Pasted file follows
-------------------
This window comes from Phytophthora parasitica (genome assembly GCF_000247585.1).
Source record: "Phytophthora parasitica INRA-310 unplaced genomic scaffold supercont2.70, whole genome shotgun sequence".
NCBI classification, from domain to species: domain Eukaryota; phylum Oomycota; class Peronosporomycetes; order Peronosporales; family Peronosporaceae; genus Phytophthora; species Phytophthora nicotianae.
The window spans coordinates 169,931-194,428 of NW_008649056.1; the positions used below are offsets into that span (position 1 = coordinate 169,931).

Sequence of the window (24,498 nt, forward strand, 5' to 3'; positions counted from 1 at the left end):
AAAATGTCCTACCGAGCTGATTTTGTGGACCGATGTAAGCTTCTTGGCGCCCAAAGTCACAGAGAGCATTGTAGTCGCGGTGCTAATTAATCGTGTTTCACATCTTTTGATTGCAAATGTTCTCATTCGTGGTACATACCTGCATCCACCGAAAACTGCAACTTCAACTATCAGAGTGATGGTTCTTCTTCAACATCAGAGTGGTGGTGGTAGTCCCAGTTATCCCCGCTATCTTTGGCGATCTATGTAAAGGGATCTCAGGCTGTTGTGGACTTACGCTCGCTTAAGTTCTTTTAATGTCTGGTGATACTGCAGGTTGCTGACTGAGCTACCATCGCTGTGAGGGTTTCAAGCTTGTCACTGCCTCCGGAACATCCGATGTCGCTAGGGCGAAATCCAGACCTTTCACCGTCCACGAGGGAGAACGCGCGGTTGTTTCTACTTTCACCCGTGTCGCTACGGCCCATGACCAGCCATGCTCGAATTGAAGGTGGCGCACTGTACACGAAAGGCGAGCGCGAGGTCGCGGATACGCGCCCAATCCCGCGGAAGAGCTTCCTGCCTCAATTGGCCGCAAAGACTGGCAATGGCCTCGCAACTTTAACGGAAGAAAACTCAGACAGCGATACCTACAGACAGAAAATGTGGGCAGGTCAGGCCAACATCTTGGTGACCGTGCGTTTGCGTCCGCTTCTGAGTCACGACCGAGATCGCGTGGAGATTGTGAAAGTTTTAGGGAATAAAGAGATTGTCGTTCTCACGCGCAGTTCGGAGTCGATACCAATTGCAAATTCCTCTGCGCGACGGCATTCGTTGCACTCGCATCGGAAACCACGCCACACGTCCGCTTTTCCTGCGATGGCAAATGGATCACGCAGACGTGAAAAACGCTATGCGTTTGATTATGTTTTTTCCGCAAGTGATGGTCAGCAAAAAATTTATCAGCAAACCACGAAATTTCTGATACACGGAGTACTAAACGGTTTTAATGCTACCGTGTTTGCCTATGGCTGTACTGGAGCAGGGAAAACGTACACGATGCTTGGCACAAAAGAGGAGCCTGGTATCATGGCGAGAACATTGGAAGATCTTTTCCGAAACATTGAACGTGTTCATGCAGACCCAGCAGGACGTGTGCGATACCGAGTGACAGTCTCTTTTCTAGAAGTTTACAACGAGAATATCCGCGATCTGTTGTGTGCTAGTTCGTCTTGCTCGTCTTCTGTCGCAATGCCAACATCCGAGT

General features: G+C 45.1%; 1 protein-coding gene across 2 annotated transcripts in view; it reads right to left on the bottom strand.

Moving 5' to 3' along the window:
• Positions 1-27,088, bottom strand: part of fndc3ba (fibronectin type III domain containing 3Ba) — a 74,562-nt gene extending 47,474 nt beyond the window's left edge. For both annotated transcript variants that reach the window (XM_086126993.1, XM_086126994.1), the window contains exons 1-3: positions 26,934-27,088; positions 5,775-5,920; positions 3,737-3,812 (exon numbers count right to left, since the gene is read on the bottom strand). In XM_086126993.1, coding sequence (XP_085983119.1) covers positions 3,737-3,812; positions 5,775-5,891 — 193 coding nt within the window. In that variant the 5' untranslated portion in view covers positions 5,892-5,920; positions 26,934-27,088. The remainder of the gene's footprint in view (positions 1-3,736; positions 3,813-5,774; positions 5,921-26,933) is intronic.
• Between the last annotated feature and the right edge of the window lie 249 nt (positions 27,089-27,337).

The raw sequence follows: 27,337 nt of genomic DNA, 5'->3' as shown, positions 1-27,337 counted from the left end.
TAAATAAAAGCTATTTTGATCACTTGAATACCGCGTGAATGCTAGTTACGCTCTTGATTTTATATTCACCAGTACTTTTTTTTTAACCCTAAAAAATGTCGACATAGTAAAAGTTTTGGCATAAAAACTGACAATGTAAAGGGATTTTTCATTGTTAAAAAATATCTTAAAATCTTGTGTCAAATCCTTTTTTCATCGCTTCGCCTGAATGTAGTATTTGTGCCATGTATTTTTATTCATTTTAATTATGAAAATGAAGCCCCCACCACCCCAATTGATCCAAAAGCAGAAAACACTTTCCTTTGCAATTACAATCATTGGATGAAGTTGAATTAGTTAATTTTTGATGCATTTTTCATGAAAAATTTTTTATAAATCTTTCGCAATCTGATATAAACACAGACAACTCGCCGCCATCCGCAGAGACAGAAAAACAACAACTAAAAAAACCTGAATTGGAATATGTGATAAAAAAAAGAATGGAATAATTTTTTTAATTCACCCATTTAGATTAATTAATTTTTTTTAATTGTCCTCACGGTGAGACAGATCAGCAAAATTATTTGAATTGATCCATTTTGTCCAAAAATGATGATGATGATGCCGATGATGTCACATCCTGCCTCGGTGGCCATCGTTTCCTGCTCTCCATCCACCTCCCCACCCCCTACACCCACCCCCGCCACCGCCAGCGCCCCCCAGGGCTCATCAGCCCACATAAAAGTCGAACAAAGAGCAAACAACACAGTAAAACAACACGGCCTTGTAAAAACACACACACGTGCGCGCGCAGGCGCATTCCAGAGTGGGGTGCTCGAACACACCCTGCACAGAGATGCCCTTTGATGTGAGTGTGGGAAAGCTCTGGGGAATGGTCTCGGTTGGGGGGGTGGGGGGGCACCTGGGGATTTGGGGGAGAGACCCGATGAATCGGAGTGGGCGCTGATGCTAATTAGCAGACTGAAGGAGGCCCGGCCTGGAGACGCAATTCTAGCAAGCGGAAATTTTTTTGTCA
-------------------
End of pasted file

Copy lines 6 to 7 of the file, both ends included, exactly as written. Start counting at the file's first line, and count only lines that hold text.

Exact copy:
AAAATGTCCTACCGAGCTGATTTTGTGGACCGATGTAAGCTTCTTGGCGCCCAAAGTCACAGAGAGCATTGTAGTCGCGGTGCTAATTAATCGTGTTTCACATCTTTTGATTGCAAATGTTCTCATTCGTGGTACATACCTGCATCCACCGAAAACTGCAACTTCAACTATCAGAGTGATGGTTCTTCTTCAACATCAGAGTGGTGGTGGTAGTCCCAGTTATCCCCGCTATCTTTGGCGATCTATGTAAAGGGATCTCAGGCTGTTGTGGACTTACGCTCGCTTAAGTTCTTTTAATGTCTGGTGATACTGCAGGTTGCTGACTGAGCTACCATCGCTGTGAGGGTTTCAAGCTTGTCACTGCCTCCGGAACATCCGATGTCGCTAGGGCGAAATCCAGACCTTTCACCGTCCACGAGGGAGAACGCGCGGTTGTTTCTACTTTCACCCGTGTCGCTACGGCCCATGACCAGCCATGCTCGAATTGAAGGTGGCGCACTGTACACGAAAGGCGAGCGCGAGGTCGCGGATACGCGCCCAATCCCGCGGAAGAGCTTCCTGCCTCAATTGGCCGCAAAGACTGGCAATGGCCTCGCAACTTTAACGGAAGAAAACTCAGACAGCGATACCTACAGACAGAAAATGTGGGCAGGTCAGGCCAACATCTTGGTGACCGTGCGTTTGCGTCCGCTTCTGAGTCACGACCGAGATCGCGTGGAGATTGTGAAAGTTTTAGGGAATAAAGAGATTGTCGTTCTCACGCGCAGTTCGGAGTCGATACCAATTGCAAATTCCTCTGCGCGACGGCATTCGTTGCACTCGCATCGGAAACCACGCCACACGTCCGCTTTTCCTGCGATGGCAAATGGATCACGCAGACGTGAAAAACGCTATGCGTTTGATTATGTTTTTTCCGCAAGTGATGGTCAGCAAAAAATTTATCAGCAAACCACGAAATTTCTGATACACGGAGTACTAAACGGTTTTAATGCTACCGTGTTTGCCTATGGCTGTACTGGAGCAGGGAAAACGTACACGATGCTTGGCACAAAAGAGGAGCCTGGTATCATGGCGAGAACATTGGAAGATCTTTTCCGAAACATTGAACGTGTTCATGCAGACCCAGCAGGACGTGTGCGATACCGAGTGACAGTCTCTTTTCTAGAAGTTTACAACGAGAATATCCGCGATCTGTTGTGTGCTAGTTCGTCTTGCTCGTCTTCTGTCGCAATGCCAACATCCGAGT

General features: G+C 45.1%; 1 protein-coding gene across 2 annotated transcripts in view; it reads right to left on the bottom strand.